In the next 15 years, the working-age population will shrink by 12%! and the relation between the populations of working age to people over 65 will change from 4 to 1 today, to 2 to 1 in 2040. And not only that. We are also seeing many people, including well trained and highly skilled leaving the EU.

Although unemployment is high in parts of Europe, many countries face labour and skills shortages in specific sectors. Many high-skilled jobs are not filled today. Germany is currently lacking over 70 000 engineers!

This is hindering German companies, but also has serious consequences for the European economy. Recent AIRBUS orders were put in danger simply because of a lack of sufficiently qualified personnel.

Europe-wide we expect a lack of between 380 000 and 700 000 IT workers by 2015. The health-sector could see a shortfall of up to two million professionals by 2020!

Of course we need to concentrate our efforts first of all on getting unemployment down.

Unemployment is unacceptably high especially among immigrant populations and this clearly needs to be a priority. It is totally unacceptable that unemployment rates are at least 4 times as high among migrant youth. All our efforts for better integration will be useless if we can not bring down these figures quickly!

But if Europe really wants to have a knowledge based economy, if it wants to play a leading role in innovation and research, if it wants to be competitive in the global economy, it needs to do much more to attract the smartest and the brightest.

I therefore sincerely hope the EU Blue Card will help improve the attractiveness of the EU as a destination for highly qualified migrants.

We also need to attract more students and researchers to Europe. That is why I am looking at how we could amend the existing EU Directives on students and researchers.

4. Need for a European Asylum policy

Establishing a common European Asylum policy is the third challenge.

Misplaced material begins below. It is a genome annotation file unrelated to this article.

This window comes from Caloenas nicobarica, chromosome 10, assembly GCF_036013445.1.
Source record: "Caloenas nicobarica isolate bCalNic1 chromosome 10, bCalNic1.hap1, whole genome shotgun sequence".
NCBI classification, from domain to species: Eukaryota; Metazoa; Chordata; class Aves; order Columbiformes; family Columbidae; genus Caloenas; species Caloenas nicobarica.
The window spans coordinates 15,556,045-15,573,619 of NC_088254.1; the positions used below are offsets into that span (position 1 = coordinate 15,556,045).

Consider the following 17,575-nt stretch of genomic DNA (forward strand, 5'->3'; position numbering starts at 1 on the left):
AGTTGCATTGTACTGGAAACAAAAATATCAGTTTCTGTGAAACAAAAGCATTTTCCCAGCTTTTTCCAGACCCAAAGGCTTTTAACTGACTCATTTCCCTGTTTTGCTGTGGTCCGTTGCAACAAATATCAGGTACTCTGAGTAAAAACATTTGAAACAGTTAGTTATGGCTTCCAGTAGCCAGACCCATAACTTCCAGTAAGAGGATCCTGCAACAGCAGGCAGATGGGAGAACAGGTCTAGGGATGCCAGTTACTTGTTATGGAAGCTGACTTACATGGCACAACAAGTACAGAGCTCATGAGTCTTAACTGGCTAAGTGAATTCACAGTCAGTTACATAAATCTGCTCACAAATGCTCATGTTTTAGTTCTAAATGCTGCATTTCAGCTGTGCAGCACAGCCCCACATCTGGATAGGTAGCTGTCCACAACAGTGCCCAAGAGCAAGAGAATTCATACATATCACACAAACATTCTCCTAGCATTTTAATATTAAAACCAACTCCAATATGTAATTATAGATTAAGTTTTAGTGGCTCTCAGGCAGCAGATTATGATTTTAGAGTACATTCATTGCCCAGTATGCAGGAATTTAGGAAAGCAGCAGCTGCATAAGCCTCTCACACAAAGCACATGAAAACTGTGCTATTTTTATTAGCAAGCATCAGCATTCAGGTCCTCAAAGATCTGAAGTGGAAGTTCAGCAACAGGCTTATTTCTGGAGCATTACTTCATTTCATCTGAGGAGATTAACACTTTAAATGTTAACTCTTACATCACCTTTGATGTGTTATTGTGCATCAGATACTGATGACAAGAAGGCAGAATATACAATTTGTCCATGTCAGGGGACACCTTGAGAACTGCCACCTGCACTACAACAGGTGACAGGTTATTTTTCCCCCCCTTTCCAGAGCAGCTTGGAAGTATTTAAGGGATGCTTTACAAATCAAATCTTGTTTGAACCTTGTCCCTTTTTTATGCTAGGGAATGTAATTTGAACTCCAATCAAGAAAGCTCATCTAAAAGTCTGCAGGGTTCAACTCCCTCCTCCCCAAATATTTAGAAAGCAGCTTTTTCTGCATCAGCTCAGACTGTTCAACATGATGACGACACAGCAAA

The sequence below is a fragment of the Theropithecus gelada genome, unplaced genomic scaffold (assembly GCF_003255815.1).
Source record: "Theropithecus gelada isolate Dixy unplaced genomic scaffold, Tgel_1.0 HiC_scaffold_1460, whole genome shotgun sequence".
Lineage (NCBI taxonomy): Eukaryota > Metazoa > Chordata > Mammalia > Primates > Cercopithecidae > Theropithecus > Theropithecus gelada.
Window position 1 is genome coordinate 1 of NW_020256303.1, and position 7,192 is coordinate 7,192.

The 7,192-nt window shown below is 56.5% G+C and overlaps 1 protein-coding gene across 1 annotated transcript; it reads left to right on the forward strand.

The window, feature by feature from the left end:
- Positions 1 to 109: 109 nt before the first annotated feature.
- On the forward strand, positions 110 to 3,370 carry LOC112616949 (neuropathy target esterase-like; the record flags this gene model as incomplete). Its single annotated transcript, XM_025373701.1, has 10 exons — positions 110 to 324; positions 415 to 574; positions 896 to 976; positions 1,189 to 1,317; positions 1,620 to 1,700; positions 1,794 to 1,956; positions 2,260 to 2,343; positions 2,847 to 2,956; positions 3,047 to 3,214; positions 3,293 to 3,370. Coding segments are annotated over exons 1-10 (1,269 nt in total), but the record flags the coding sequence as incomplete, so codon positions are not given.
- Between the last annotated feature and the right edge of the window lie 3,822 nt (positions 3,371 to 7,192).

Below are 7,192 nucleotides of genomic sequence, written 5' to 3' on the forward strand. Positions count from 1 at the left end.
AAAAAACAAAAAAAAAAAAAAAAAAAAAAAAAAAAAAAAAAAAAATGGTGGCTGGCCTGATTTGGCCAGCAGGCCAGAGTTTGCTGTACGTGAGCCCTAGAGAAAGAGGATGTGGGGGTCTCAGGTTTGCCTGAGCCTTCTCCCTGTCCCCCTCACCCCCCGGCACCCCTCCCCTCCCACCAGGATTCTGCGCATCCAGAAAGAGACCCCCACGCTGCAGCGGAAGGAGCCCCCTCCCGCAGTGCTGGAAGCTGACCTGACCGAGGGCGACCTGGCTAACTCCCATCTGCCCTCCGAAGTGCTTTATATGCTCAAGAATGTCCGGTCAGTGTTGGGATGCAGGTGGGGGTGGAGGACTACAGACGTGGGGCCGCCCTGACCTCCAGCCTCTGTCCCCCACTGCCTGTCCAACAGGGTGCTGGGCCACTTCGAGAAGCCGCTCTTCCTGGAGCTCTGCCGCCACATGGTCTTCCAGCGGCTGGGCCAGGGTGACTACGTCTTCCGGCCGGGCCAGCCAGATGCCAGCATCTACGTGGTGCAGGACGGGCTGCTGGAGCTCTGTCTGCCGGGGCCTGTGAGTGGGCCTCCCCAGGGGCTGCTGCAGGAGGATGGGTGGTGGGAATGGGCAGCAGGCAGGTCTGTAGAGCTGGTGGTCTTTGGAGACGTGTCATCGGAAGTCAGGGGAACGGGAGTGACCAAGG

In 2011 the 27 EU Member States received 277 000 asylum claims.

Is this a lot?

If you judge it on the basis of the political turmoil it generated, you would think so.

There are those who give off the impression that Europe is a safe haven to large and ever-increasingly numbers of refugees. Different Member States are working to tighten their national asylum policies, making it harder for people to get the protection they need.

Still, as pointed out by the UN High-Commissioner for refugees, the number for Europe is still way below the 460 000 refugees of Dadaab, one single refugee camp in northeast Kenya.

There is a strong need for a common European asylum policy. As it stands, 90% of asylum seekers are taken in by only 10 Member States. That means that 17 countries could do much more. If all Member States would help each other, we could share our responsibilities and, at the same time, help more people in need of international protection.

Equally, Member States differ very much in the way they assess asylum requests. In fact, the situation is extremely arbitrary. The recognition rates differ seriously: for Sudanese asylum seekers the rate is 2% is Spain, whereas it is 68% in Italy.

Such disparities are not acceptable in an EU where we have signed the same international conventions and unite around the same values.

The EU needs common high standards and stronger co-operation to ensure that asylum seekers are treated equally in an open and fair system – wherever they apply.

Negotiations on a common system are underway, but are moving slowly. These must be intensified, especially considering the repeated political commitment from the EU Heads of State and Government to have a common system by 2012. These negotiations are now underway. They are not easy but we have not given up on the prospect of having them finalised before the end of the year. When this is in place, we will have harmonised procedures, reception conditions and qualification rules in all 27 member countries.

5. Realism and populism

So, Europe needs to improve its relations with its neighbouring countries, it needs to establish a common immigration policy and it needs a common asylum policy.

But what are the prospects of getting there?

When President Obama took office in 2008, he was determined to pass a comprehensive reform of US immigration policies and was hopeful that this view was shared both by Republicans and Democrats;